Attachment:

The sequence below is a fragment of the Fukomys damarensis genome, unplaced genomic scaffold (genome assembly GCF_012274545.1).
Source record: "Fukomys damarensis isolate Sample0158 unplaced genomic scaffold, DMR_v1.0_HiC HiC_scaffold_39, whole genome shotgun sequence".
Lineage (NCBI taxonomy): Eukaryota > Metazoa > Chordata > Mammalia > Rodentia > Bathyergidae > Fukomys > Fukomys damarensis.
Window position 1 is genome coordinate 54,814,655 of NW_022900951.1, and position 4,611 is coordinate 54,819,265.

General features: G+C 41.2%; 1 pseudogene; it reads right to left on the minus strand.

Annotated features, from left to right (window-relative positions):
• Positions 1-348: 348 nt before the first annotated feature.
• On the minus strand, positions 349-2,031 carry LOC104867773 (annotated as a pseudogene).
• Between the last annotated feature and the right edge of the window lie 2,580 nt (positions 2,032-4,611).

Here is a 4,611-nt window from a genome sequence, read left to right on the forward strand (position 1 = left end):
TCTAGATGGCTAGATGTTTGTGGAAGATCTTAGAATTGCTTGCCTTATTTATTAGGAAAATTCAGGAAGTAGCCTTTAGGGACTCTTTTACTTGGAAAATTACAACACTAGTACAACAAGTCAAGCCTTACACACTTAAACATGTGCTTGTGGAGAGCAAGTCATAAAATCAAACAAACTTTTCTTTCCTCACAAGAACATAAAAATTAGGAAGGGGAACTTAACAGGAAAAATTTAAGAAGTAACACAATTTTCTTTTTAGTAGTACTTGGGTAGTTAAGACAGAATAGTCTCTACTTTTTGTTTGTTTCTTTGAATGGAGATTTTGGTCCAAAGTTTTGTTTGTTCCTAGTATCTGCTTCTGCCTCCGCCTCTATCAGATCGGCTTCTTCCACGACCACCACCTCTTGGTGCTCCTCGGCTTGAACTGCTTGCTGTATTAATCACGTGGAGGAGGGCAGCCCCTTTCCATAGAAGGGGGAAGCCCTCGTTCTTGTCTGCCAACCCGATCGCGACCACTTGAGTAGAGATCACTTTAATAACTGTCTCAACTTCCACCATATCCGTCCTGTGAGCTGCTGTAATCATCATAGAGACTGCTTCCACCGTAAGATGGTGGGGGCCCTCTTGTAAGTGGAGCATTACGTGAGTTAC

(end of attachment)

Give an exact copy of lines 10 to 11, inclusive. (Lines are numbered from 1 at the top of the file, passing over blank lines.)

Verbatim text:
Here is a 4,611-nt window from a genome sequence, read left to right on the forward strand (position 1 = left end):
TCTAGATGGCTAGATGTTTGTGGAAGATCTTAGAATTGCTTGCCTTATTTATTAGGAAAATTCAGGAAGTAGCCTTTAGGGACTCTTTTACTTGGAAAATTACAACACTAGTACAACAAGTCAAGCCTTACACACTTAAACATGTGCTTGTGGAGAGCAAGTCATAAAATCAAACAAACTTTTCTTTCCTCACAAGAACATAAAAATTAGGAAGGGGAACTTAACAGGAAAAATTTAAGAAGTAACACAATTTTCTTTTTAGTAGTACTTGGGTAGTTAAGACAGAATAGTCTCTACTTTTTGTTTGTTTCTTTGAATGGAGATTTTGGTCCAAAGTTTTGTTTGTTCCTAGTATCTGCTTCTGCCTCCGCCTCTATCAGATCGGCTTCTTCCACGACCACCACCTCTTGGTGCTCCTCGGCTTGAACTGCTTGCTGTATTAATCACGTGGAGGAGGGCAGCCCCTTTCCATAGAAGGGGGAAGCCCTCGTTCTTGTCTGCCAACCCGATCGCGACCACTTGAGTAGAGATCACTTTAATAACTGTCTCAACTTCCACCATATCCGTCCTGTGAGCTGCTGTAATCATCATAGAGACTGCTTCCACCGTAAGATGGTGGGGGCCCTCTTGTAAGTGGAGCATTACGTGAGTTAC